‘It is about the basics’: The new political party hoping to make their mark on the council chamber

Date published: 15 May 2024

The Workers Party will have the chance to make their presence known in Rochdale today when the full council meets for the first time since the local elections.

George Galloway’s party ousted two Labour councillors on 3 May, meaning there will be a new party in the council chamber come Wednesday evening in Number One Riverside. Councillor Minaam Ellahi and Councillor Farooq Ahmed are the newest members for Milkstone and Deeplish and the Central Rochdale wards respectively.

Although the Rochdale MP and Workers Party leader did not manage to rid the council of Labour members, as it would have been mathematically impossible, he did manage to get his foot in the door thanks to the two seats won.

Despite this dent suffered at the hands of the Workers Party, Labour are still very much in control at the town hall, with a huge majority. There are now 44 Labour seats out of 60.

When he spoke to the Local Democracy Reporting Service at the local elections count, Councillor Ellahi explained that the Workers Party has given younger people a greater voice, something he intends to use to speak for his younger peers and their issues he feels have gone unheard.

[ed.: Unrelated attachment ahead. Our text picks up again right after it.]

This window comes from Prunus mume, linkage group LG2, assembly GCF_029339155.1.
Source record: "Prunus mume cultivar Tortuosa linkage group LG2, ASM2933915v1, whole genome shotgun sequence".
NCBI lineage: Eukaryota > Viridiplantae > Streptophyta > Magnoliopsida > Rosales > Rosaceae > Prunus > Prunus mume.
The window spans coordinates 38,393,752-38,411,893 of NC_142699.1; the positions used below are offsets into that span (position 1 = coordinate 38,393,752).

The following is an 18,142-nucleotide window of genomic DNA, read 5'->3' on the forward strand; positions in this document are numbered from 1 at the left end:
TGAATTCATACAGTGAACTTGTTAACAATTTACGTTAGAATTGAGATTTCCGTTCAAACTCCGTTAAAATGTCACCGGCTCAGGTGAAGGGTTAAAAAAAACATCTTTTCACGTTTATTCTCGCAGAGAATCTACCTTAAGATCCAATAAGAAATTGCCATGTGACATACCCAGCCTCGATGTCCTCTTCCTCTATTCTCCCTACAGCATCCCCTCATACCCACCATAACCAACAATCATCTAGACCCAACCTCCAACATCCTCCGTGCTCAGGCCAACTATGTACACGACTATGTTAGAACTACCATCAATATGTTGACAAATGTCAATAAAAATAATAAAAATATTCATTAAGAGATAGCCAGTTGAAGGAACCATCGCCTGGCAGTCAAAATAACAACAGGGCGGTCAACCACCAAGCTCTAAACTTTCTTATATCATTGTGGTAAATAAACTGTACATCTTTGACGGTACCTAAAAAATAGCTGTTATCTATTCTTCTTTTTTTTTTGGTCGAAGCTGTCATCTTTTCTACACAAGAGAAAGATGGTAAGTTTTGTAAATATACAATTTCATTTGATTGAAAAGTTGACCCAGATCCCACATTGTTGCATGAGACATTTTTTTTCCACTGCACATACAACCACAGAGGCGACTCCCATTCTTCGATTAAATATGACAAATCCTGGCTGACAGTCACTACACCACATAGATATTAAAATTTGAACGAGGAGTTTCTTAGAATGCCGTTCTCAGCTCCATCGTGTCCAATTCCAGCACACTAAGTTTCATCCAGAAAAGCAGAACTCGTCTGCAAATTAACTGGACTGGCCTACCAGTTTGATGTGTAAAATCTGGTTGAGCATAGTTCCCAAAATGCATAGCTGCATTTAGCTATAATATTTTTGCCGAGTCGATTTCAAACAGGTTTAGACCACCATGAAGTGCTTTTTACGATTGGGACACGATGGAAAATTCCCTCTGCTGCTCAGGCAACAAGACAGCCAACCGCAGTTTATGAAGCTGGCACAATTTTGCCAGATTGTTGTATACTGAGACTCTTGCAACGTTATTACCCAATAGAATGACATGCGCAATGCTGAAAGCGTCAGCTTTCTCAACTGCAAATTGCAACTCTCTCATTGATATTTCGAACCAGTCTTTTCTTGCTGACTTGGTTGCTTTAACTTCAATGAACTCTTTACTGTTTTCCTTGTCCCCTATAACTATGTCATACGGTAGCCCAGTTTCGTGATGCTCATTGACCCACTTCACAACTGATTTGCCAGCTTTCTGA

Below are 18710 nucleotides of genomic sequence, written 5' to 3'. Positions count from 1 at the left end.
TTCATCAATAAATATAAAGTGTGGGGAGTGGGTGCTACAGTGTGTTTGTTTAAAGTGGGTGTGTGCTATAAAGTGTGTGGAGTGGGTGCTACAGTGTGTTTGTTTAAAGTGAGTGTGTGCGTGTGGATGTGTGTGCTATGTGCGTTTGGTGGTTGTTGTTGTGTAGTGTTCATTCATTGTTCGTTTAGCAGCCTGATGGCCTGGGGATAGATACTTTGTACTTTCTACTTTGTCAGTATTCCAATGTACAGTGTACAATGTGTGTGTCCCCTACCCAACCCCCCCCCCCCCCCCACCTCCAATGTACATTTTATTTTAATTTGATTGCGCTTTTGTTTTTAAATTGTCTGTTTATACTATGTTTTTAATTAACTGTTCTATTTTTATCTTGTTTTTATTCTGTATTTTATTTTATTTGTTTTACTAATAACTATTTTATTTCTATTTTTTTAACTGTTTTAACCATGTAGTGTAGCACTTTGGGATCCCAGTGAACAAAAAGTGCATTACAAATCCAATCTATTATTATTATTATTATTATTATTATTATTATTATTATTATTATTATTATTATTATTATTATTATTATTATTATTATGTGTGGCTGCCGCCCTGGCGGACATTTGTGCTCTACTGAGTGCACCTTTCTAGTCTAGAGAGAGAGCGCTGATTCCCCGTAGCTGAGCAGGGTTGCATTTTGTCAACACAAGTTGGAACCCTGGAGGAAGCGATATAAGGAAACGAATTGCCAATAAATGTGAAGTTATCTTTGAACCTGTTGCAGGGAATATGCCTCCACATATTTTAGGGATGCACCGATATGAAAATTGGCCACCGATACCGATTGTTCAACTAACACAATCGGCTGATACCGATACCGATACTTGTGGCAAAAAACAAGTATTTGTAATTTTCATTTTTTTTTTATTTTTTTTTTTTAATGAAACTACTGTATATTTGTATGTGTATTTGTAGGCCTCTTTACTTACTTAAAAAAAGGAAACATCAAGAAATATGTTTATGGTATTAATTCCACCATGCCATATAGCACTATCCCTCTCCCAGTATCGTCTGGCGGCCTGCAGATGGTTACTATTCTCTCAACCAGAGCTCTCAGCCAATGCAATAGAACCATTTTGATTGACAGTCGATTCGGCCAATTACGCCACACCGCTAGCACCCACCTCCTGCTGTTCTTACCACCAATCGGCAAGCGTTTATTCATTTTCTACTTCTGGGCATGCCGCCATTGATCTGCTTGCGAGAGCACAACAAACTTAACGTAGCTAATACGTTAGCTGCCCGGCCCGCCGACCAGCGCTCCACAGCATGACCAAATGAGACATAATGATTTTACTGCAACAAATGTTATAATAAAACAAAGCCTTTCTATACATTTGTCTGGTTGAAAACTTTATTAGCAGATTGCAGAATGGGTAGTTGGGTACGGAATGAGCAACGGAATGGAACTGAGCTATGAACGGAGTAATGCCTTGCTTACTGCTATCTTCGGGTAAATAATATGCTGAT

Councillor Ellahi said at the time: “Being so young at 25 you don’t always get taken seriously. When George Galloway came along it gave younger people a chance.”

Councillor Farooq Ahmed is not new to the council chamber, having served as the Central Rochdale councillor for Labour in a previous political life prior to joining the Workers Party. The Workers Party council group leader believes the injection of his party in the chamber will see a better representation of the public.

“I think it’s very important we have a diverse view in the council (chamber),” Councillor Ahmed explained. “We have all the mainstream parties talking about what they talk about, but we represent the public.

“We are local lads born and bred. The main parties we have, they have become complacent and are not showing enough interest in the public.

“It’s about the basics like bins and cleaning up the streets. I have already received over 200 bits of casework relating to the environment and housing.”

He went on to describe himself and his deputy, Councillor Ellahi, as individuals representing the Rochdale people, not just the Workers Party. Councillor Ahmed promised good news to come out of the Workers Party in Rochdale very soon.

However, there will be very little chance for the new Workers Party councillors to make their mark as the meeting will largely be ceremonial duties and councillor appointments to various committees and panels. The main point of business for council meetings after elections see the incoming ceremonial mayor, Councillor Shakil Ahmed and deputy mayor, Councillor Janet Emsley, sworn in.

This comes after the sitting mayor Councillor Michael Holly presided over his last meeting in April and offered his thanks to all those who helped him during his tenure. Councillor Holly will now go back to sit with his fellow Conservative councillors, without being adorned in the mayoral robes.

George Lythgoe, Local Democracy Reporter

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